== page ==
"The people who are crazy enough to think they can change the world are the ones that do." Steve Jobs
Real stories are often the most inspiring. In Paths to Peace, author Jane Zalben has selected 16 people she thinks have made a difference in the world. For each person, she gives a quote and then a one page biography. Each retelling of the key event that inspired that person to work for change in the world is rich in well-researched details. The book includes a glossary, bibliography, resource list, and index. It is illustrated with original collages by the author. Publisher 2006 Dutton Children's Books
Paths to Peace is suitable for Intermediate through High School students.
People in this book are: Ralph Waldo Emerson, Mahatma Gandhi, Albert Einstein, Eleanor Roosevelt, Ralph Bunch, Mother Theresa, John Kennedy, Anwar El-Sadat, Cesar Chavez, Elie Wiesel, Martin Luther King, Anne Frank, The Dalai Lama, Wangari Mathsi, Aung Sun Suu Kyi, and Princess Diana.
What do you think a person would have to do to make a difference in the world?
Why do you think the author picked these particular people?
Can you think of other people who have created a difference in the world by affecting people's lives?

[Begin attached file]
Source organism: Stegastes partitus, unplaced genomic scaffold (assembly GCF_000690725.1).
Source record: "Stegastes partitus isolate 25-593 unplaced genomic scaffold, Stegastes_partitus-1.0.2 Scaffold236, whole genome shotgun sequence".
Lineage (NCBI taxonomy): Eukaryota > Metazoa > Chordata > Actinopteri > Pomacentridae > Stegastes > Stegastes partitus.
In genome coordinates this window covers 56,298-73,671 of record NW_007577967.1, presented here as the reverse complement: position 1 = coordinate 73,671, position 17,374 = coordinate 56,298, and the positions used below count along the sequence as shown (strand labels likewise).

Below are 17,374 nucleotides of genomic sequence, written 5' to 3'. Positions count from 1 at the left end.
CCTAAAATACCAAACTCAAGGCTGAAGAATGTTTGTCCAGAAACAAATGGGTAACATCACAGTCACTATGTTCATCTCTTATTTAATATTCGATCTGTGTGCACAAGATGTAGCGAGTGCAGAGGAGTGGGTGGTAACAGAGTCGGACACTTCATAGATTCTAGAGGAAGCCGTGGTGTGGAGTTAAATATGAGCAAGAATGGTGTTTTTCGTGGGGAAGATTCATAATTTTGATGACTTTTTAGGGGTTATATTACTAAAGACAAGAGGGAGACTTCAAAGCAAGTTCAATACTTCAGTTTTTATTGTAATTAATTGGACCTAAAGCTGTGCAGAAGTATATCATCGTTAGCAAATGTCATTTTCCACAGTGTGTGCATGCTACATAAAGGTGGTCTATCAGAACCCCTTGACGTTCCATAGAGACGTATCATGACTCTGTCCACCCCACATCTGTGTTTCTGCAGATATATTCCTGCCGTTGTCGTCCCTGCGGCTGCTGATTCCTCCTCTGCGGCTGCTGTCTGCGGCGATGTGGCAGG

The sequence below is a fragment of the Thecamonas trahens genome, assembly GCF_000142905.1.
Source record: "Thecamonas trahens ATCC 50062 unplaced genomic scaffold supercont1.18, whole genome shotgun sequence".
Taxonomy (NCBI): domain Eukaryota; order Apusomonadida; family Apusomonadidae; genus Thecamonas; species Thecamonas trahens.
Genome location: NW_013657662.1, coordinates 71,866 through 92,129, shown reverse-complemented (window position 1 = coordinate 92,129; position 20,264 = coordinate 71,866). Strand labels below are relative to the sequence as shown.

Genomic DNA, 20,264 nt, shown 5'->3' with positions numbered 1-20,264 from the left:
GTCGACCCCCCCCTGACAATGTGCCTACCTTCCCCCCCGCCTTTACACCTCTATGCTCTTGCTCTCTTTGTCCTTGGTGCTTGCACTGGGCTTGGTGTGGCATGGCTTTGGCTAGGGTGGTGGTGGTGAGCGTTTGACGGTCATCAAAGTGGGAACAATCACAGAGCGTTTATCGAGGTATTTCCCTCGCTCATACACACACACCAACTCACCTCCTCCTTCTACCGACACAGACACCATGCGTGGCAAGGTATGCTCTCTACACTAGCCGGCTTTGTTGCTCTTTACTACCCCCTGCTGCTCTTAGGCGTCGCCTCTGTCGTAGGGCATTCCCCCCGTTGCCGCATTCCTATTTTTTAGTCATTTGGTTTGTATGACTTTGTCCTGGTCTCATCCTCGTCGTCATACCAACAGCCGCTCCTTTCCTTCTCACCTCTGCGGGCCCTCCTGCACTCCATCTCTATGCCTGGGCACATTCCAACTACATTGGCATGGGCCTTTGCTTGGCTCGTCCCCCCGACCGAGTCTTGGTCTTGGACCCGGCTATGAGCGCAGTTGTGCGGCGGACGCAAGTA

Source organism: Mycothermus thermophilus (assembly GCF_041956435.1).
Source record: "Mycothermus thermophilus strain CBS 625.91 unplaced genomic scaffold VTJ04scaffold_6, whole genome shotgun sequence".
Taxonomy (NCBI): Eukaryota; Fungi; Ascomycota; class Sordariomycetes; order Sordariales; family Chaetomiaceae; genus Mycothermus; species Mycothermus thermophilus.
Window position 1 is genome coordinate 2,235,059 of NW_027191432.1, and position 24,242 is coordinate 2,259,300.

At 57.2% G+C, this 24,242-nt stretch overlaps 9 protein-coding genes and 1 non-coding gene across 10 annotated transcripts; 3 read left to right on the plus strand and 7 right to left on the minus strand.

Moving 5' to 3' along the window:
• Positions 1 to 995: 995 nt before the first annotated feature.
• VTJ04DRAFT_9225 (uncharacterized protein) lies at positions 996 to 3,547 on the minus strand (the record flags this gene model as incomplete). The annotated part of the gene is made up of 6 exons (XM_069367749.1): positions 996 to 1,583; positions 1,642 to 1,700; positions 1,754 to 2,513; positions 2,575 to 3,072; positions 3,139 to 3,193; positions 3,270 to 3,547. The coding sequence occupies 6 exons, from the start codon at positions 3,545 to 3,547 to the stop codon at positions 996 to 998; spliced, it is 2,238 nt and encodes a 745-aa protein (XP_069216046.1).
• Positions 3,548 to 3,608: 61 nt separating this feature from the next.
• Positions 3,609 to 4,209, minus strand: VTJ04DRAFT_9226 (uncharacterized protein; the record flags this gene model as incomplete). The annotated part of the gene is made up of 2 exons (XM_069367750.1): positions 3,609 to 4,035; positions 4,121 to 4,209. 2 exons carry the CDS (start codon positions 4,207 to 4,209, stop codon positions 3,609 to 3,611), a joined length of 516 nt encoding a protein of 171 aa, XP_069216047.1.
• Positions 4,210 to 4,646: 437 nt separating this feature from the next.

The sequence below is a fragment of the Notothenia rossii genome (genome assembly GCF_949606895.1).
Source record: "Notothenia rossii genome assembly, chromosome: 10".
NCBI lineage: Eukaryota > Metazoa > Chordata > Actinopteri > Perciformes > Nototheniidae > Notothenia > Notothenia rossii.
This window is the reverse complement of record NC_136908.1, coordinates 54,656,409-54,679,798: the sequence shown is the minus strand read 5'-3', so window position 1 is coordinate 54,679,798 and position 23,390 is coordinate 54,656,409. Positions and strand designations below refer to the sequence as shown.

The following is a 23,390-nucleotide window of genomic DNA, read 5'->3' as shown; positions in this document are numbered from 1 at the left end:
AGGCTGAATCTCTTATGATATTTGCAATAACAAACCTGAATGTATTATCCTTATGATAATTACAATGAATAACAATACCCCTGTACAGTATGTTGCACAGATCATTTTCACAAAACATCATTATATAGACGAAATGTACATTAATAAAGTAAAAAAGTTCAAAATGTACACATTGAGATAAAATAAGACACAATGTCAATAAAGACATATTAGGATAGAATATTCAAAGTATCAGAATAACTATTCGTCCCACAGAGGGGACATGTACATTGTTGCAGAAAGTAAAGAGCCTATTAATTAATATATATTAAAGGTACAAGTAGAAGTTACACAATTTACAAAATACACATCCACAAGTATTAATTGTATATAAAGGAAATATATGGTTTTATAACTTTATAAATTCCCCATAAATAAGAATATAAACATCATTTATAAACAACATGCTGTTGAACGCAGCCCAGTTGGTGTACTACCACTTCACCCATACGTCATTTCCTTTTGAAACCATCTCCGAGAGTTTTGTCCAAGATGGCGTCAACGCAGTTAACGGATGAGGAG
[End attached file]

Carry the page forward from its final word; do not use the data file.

Have students make posters or a PowerPoint/digital presentation about a person in the book.
Have students write a biography of someone they thought should have been included.
Go to the Nobel Prize site http://nobelprize.org to learn about other important people who have made a difference.
Make a chart comparing and contrasting the different ways these people made a difference.
Make banners for the classroom with favorite quotes from the book or make resolution flags to start the new year.
Create skits about the life of a famous peace maker.
Start a Peace Journal
Read about Sadako and the Thousand Cranes
Essay idea: The author shows how each of the people in the book were set on the path to peace by something that happened to them in their childhoods. Write about something that has happened to you that makes you want to help other people.